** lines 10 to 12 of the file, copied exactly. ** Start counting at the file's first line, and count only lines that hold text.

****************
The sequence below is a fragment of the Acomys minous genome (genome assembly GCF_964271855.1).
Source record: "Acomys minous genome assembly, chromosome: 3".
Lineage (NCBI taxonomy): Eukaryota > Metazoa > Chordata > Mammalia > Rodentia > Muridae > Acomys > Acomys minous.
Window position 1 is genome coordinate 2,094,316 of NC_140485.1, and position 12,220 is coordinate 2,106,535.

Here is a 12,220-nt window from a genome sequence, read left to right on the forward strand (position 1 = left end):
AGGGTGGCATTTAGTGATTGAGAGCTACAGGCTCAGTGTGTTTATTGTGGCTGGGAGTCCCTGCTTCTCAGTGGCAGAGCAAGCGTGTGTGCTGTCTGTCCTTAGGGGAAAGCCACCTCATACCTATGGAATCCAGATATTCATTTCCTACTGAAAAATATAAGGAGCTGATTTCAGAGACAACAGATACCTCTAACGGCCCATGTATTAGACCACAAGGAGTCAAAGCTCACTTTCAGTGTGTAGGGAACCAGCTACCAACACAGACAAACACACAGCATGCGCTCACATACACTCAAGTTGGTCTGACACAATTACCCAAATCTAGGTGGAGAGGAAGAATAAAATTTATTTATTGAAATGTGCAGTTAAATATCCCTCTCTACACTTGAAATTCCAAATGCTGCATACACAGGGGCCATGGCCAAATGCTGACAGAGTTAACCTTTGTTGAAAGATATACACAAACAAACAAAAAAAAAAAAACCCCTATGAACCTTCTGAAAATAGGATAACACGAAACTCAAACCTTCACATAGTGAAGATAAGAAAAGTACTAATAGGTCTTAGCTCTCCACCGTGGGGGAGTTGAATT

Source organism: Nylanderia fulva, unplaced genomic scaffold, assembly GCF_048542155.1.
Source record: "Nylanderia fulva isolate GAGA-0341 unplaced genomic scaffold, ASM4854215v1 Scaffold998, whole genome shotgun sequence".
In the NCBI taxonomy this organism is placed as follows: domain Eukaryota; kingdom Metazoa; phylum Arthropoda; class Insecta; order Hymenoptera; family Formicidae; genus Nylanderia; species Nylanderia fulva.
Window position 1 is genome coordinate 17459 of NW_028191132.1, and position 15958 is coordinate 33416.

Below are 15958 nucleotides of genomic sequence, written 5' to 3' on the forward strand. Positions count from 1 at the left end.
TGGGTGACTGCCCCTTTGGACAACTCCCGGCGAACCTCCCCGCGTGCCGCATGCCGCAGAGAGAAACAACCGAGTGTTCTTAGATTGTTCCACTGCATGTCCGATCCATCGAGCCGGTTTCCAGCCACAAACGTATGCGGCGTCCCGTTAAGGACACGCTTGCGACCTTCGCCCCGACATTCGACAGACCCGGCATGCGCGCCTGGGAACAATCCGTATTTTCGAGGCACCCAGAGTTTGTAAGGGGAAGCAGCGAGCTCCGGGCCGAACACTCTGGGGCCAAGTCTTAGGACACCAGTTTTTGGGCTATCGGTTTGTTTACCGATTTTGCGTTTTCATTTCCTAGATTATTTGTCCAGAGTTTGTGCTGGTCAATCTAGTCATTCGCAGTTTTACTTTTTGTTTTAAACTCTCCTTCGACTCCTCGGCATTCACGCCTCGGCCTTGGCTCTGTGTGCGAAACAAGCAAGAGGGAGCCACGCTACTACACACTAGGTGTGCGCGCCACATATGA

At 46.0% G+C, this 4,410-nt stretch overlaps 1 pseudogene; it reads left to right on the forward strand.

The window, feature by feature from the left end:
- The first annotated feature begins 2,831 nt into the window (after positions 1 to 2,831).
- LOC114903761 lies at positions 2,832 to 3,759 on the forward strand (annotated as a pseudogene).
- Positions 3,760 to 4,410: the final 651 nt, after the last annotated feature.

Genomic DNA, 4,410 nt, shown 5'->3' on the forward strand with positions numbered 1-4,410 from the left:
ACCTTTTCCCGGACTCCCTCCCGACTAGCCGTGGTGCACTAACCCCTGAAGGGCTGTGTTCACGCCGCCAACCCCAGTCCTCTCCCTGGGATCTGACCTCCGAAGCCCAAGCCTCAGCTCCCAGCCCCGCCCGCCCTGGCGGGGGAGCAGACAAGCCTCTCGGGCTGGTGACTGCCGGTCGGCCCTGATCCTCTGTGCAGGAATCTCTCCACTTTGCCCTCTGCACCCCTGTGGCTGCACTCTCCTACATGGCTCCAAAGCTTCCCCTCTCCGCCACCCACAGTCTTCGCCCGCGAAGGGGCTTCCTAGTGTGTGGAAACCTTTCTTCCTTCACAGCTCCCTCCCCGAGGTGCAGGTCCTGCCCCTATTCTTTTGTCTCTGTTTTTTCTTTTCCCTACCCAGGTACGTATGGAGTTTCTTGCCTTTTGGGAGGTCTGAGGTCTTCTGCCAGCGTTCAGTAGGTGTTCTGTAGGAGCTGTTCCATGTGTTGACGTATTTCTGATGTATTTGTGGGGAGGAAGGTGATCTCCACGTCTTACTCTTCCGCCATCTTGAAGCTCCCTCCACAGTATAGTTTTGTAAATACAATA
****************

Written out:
Window position 1 is genome coordinate 17459 of NW_028191132.1, and position 15958 is coordinate 33416.

Below are 15958 nucleotides of genomic sequence, written 5' to 3' on the forward strand. Positions count from 1 at the left end.
TGGGTGACTGCCCCTTTGGACAACTCCCGGCGAACCTCCCCGCGTGCCGCATGCCGCAGAGAGAAACAACCGAGTGTTCTTAGATTGTTCCACTGCATGTCCGATCCATCGAGCCGGTTTCCAGCCACAAACGTATGCGGCGTCCCGTTAAGGACACGCTTGCGACCTTCGCCCCGACATTCGACAGACCCGGCATGCGCGCCTGGGAACAATCCGTATTTTCGAGGCACCCAGAGTTTGTAAGGGGAAGCAGCGAGCTCCGGGCCGAACACTCTGGGGCCAAGTCTTAGGACACCAGTTTTTGGGCTATCGGTTTGTTTACCGATTTTGCGTTTTCATTTCCTAGATTATTTGTCCAGAGTTTGTGCTGGTCAATCTAGTCATTCGCAGTTTTACTTTTTGTTTTAAACTCTCCTTCGACTCCTCGGCATTCACGCCTCGGCCTTGGCTCTGTGTGCGAAACAAGCAAGAGGGAGCCACGCTACTACACACTAGGTGTGCGCGCCACATATGA